New York's Tough Gun Laws Are Pretty Worthless: Report
According to the report, 8,793 guns were seized in New York in 2011. Only 1,595 were actually purchased here.
The majority of the weapons are coming from states with less-restrictive gun laws, like Virginia, Pennsylvania and Florida -- which has led to New York's reputation as a "market state" for guns.
"We call New York a market state because it's so highly regulated that it's easier to get a gun in another state and bring it back," ATF Group Supervisor Robert Cucinelli says.
New York's laws on purchasing single-shot rifles or shotguns follow federal guidelines that are similar to those of other states. However, New York's handgun laws are much more restrictive -- the license applications can take up to six months and require a rather thorough vetting process.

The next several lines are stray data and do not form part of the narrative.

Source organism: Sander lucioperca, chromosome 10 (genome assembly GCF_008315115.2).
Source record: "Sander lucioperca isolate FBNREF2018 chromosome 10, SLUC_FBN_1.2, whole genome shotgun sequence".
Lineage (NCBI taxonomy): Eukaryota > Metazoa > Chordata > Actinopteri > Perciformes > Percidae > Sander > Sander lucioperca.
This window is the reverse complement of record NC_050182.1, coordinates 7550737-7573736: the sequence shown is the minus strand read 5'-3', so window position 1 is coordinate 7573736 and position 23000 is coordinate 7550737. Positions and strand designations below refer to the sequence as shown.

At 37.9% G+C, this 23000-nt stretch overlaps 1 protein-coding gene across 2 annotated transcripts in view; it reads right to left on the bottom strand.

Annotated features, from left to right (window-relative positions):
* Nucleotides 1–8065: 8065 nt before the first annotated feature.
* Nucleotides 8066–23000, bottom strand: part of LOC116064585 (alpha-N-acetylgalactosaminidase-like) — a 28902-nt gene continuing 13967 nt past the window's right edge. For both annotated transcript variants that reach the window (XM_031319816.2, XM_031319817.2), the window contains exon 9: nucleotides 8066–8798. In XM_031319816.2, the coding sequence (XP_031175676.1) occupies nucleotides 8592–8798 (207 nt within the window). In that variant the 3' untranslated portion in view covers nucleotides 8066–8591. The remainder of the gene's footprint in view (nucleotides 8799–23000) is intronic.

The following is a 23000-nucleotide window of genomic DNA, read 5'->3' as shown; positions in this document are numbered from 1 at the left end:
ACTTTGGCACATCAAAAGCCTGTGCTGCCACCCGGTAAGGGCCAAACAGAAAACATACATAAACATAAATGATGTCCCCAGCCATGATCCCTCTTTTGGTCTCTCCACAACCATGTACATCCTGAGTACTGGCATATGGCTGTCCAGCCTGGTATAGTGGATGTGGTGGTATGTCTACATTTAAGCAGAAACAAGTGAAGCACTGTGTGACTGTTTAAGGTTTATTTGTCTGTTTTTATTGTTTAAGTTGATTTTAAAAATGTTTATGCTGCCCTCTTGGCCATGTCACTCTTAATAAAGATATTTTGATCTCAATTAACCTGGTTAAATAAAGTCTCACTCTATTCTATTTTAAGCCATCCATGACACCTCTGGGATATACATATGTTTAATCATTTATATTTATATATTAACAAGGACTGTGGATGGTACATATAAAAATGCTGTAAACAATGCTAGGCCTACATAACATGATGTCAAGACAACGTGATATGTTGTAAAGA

But, as federal authorities point out, those laws do little to prevent people from buying the more-regulated guns elsewhere and bringing them back to New York.
Bloomberg uses just about every high-profile shooting in the United States to call for tougher federal gun laws, and to urge states to beef up their own laws regulating firearms. But Bloomberg is the mayor of New York, not the world, and his demands are met with resistance from gun nuts who cite the second amendment every time he wants to rip the guns from their cold, dead hands.
The report proves one thing: New York can be the most anti-gun state in the union, but it will do zilch to curb gun violence as long as surrounding states make it easy for people to buy firearms.
See the ATF's full report here.